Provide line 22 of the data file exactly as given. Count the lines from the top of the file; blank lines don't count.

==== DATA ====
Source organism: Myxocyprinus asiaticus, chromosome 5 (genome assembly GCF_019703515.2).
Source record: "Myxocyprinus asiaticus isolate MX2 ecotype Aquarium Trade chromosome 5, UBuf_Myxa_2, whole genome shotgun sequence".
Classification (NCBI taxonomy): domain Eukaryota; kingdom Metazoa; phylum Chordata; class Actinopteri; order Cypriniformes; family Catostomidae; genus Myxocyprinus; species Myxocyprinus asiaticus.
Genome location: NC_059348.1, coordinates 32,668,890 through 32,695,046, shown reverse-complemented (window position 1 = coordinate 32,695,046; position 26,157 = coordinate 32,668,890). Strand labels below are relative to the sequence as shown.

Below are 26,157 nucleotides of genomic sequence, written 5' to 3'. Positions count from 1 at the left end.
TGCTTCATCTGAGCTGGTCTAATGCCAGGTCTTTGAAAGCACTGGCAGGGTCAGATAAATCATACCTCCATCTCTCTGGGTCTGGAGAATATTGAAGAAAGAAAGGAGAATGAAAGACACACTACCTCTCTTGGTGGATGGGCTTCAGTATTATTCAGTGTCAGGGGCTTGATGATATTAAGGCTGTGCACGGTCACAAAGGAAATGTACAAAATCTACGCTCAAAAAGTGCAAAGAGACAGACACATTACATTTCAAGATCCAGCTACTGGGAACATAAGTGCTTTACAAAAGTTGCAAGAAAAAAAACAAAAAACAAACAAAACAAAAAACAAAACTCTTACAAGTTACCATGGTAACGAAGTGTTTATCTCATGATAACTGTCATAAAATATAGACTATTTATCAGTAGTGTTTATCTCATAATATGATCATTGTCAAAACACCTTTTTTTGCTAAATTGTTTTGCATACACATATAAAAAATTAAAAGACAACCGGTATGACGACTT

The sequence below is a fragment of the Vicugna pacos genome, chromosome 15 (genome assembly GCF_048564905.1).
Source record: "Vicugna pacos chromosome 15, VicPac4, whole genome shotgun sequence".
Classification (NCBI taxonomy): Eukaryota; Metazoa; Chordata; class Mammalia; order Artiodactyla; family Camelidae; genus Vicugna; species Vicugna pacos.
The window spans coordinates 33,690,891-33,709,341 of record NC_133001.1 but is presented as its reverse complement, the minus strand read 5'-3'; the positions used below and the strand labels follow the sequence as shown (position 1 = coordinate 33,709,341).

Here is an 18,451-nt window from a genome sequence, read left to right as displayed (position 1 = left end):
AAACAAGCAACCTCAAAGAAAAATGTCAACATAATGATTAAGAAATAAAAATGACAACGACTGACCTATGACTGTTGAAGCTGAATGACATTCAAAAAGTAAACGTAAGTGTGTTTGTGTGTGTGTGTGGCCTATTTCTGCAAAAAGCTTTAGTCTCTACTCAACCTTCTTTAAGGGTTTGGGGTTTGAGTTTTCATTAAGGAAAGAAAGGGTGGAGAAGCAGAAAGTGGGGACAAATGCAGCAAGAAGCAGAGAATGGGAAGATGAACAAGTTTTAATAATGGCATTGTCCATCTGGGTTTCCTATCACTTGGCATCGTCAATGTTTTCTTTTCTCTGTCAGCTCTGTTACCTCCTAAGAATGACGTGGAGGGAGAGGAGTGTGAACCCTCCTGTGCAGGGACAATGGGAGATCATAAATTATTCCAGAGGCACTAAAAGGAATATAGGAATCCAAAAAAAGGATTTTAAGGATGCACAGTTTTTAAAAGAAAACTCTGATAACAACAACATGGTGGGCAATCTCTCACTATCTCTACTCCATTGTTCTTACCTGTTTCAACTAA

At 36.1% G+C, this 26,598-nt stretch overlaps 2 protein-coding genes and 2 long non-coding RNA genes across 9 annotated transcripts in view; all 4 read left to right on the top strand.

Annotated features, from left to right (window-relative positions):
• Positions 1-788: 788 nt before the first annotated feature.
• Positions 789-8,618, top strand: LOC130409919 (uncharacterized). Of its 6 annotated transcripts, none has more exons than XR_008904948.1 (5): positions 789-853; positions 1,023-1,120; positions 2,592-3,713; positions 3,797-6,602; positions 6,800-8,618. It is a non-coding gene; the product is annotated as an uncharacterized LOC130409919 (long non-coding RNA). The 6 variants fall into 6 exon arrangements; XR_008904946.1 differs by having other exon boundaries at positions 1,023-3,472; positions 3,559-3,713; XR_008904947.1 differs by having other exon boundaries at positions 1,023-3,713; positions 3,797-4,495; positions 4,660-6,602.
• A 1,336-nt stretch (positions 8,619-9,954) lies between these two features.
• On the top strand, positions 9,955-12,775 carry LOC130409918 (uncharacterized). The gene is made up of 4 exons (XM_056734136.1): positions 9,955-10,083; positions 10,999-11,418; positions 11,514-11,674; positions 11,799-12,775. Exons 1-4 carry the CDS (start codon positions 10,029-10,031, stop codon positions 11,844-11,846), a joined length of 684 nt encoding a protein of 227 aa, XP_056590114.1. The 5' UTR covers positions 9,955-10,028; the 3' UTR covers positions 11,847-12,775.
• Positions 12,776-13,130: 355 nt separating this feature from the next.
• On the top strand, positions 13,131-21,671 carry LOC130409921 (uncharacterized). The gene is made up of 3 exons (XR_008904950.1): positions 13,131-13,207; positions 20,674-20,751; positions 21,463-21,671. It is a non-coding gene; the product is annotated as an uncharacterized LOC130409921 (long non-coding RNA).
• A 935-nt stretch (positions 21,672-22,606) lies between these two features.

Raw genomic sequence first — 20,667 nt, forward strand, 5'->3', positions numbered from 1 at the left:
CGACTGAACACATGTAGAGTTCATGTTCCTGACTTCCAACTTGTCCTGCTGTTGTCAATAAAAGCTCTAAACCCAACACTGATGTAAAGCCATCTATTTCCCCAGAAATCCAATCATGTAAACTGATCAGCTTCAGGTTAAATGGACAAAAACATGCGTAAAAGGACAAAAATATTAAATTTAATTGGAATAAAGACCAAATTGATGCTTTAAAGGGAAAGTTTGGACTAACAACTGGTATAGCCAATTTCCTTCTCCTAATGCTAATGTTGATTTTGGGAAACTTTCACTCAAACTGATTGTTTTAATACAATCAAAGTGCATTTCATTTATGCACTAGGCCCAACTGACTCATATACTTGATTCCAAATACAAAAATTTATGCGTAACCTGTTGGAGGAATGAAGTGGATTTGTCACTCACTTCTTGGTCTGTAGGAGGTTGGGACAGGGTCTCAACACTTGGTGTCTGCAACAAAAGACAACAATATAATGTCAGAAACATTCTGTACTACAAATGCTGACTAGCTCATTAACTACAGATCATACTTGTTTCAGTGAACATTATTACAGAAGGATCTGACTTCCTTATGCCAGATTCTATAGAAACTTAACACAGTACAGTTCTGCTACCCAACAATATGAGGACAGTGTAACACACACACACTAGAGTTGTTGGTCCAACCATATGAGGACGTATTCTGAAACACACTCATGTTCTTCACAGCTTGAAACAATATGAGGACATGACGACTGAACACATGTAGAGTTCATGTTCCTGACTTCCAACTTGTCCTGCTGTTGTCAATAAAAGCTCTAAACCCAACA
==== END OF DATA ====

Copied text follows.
Raw genomic sequence first — 20,667 nt, forward strand, 5'->3', positions numbered from 1 at the left: